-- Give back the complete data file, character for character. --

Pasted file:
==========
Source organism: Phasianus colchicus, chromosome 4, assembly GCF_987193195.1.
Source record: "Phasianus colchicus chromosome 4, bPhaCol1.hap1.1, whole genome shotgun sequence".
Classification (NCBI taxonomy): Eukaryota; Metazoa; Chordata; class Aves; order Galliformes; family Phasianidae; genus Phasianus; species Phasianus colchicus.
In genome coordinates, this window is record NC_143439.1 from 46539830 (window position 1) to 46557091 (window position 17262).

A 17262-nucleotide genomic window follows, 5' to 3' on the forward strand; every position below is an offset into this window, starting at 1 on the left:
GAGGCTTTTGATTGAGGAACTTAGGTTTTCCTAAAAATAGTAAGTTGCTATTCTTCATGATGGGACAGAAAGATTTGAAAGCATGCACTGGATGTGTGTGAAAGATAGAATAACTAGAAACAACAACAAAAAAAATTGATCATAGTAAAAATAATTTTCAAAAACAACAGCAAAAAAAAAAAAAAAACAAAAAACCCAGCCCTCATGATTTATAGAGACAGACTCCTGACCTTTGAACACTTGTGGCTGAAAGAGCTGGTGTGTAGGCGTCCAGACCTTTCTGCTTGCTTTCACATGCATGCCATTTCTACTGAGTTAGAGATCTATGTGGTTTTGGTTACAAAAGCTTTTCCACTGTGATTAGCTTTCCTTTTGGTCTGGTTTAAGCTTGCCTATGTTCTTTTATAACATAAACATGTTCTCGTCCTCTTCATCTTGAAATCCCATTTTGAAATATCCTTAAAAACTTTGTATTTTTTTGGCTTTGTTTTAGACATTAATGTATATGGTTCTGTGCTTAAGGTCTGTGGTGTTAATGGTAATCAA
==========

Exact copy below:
Source organism: Phasianus colchicus, chromosome 4, assembly GCF_987193195.1.
Source record: "Phasianus colchicus chromosome 4, bPhaCol1.hap1.1, whole genome shotgun sequence".
Classification (NCBI taxonomy): Eukaryota; Metazoa; Chordata; class Aves; order Galliformes; family Phasianidae; genus Phasianus; species Phasianus colchicus.
In genome coordinates, this window is record NC_143439.1 from 46539830 (window position 1) to 46557091 (window position 17262).

A 17262-nucleotide genomic window follows, 5' to 3' on the forward strand; every position below is an offset into this window, starting at 1 on the left:
GAGGCTTTTGATTGAGGAACTTAGGTTTTCCTAAAAATAGTAAGTTGCTATTCTTCATGATGGGACAGAAAGATTTGAAAGCATGCACTGGATGTGTGTGAAAGATAGAATAACTAGAAACAACAACAAAAAAAATTGATCATAGTAAAAATAATTTTCAAAAACAACAGCAAAAAAAAAAAAAAAACAAAAAACCCAGCCCTCATGATTTATAGAGACAGACTCCTGACCTTTGAACACTTGTGGCTGAAAGAGCTGGTGTGTAGGCGTCCAGACCTTTCTGCTTGCTTTCACATGCATGCCATTTCTACTGAGTTAGAGATCTATGTGGTTTTGGTTACAAAAGCTTTTCCACTGTGATTAGCTTTCCTTTTGGTCTGGTTTAAGCTTGCCTATGTTCTTTTATAACATAAACATGTTCTCGTCCTCTTCATCTTGAAATCCCATTTTGAAATATCCTTAAAAACTTTGTATTTTTTTGGCTTTGTTTTAGACATTAATGTATATGGTTCTGTGCTTAAGGTCTGTGGTGTTAATGGTAATCAA